Solutions to 'Science Crisis' Concentrate on Teacher Training
Andy Kanengiser, a correspondent in Jackson, Miss., contributed to this report.
The summer months have produced more talk and some action on the much-discussed problems in precollege science and mathematics education, with legislation proposed or in effect in several Southern states, two federal bills introduced, and a national panel convened for the first time.
The proposed solutions concentrate on, but are not limited to, the training of more and better science and mathematics teachers. Some, however, involve demanding that students take more courses in the subjects and encouraging greater participation by the private sector.
The programs and solutions proposed at the federal level are still in the early stages. In several states, however, programs are in place and should begin yielding results within the next few years.
With a program similar to a scholarship bill now before Congress, Kentucky has beaten the federal government to the punch: This fall, it will begin making "forgivable" loans to science and mathematics majors who intend to teach at the precollegiate level. According to state officials, Kentucky was the first state to develop such a program, although several other states are not far behind.
Using $610,000 appropriated by the 1982 legislature, the state will make loans of up to $2,500 to 80 students in 1982 and 85 more in 1983. One year of the loan will be cancelled for each year that the person teaches science or mathematics in a Kentucky public school.
If the student decides not to teach, he or she must repay the loan at the current interest rate on treasury notes plus 3 percent, according to education-department officials. This interest rate is higher than that of other available student loans, a factor education officials hope will deter any applicants who are not certain they want to become teachers. Sophomore, junior, and senior undergraduates are eligible for the loans.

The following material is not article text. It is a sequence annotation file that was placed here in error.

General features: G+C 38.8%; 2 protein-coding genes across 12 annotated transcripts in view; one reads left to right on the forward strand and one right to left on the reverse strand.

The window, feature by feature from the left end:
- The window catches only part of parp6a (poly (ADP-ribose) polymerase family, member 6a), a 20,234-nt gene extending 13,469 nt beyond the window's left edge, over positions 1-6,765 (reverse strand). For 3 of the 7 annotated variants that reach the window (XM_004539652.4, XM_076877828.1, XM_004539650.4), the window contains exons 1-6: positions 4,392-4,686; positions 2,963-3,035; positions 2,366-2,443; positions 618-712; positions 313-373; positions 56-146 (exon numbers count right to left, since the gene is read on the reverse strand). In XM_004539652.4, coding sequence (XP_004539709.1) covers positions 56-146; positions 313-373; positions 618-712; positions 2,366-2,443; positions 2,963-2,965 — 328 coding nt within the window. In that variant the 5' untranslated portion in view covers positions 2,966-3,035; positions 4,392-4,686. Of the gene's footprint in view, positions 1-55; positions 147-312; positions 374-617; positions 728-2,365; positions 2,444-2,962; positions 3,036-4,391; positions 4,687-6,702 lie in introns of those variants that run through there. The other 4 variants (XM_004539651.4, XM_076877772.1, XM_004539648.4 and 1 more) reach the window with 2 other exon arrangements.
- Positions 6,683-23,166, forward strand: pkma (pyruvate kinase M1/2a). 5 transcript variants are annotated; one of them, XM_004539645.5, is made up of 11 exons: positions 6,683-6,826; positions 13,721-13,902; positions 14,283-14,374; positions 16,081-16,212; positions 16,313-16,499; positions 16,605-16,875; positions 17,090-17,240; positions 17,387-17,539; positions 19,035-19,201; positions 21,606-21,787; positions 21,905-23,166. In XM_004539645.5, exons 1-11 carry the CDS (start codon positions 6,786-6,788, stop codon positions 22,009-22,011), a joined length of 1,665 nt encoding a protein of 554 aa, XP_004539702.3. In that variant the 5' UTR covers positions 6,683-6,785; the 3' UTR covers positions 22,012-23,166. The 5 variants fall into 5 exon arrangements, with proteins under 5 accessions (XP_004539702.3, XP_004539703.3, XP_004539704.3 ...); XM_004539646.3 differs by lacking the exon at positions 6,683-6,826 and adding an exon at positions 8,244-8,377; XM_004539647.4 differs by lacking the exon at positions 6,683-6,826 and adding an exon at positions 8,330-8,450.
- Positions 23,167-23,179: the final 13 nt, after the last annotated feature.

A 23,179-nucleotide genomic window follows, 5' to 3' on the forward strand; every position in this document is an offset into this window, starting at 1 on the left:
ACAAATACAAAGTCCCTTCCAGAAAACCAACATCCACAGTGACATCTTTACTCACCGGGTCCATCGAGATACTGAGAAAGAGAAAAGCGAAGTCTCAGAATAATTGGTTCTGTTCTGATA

Teachers who are certified to teach in another field may also apply for the special loan if they want to return to school and become certified in mathematics or science. The loans will be granted on the basis of grade-point average, college examination scores, financial need, and other factors.
The state will give priority to Kentucky residents and graduates of local high schools this year; next year, those who participated during the first year will be given priority.
Alabama, too, is about to begin distributing special scholarship funds to students who intend to become science and mathematics teachers. The winners will begin their studies this fall at various education schools in the state.
Passed by the 1982 legislature, the $50,000-per-year program will provide full, one-year scholarships in Alabama education schools to residents of the state who are willing to spend a year teaching mathematics or science in an Alabama high school. (The legislature, which convened in a special session last week, may triple the appropriation and extend the recipients' obligation to two years of teaching.)
The money will provide 12 to 15 competitive grants that are open to any state resident who can meet the admission standards for Alabama education schools.
The grants will provide full tuition, room and board, and books at any state education school. Those who do not fulfill their subsequent teaching obligation will be required to repay the scholarship with 12 percent interest. This year's winners--who were chosen by the state board of education on the basis of admissions-test scores, grades, an essay, and a personal interview--were scheduled to be announced last week.
According to William C. Berryman, who is supervising the program for the state department of education, the winners, who will begin their studies this fall, include high-school seniors, college students, certified teachers in other subject areas, and citizens working in other professions.
Although he expected only 75 applications for the scholarships, Mr. Berryman said, he received 250, many from people with impressive credentials. "We were amazed with the quality of the applicants-- bright, articulate people with act scores of 30 [out of a possible 35] and straight A's."
In Mississippi, more requirements passed this summer by the state college board will have long-range benefits, but school officials anticipate difficulty in finding the teachers--and funds--to meet the new admissions standards for the eight state colleges and universities.
Under the new requirements, students seeking admission to the schools must have three years of mathematics and three years of science. The colleges will begin enforcing the standard in the fall of 1986, which means that any 9th grader who is considering attending a state institution must begin to meet the requirements this fall.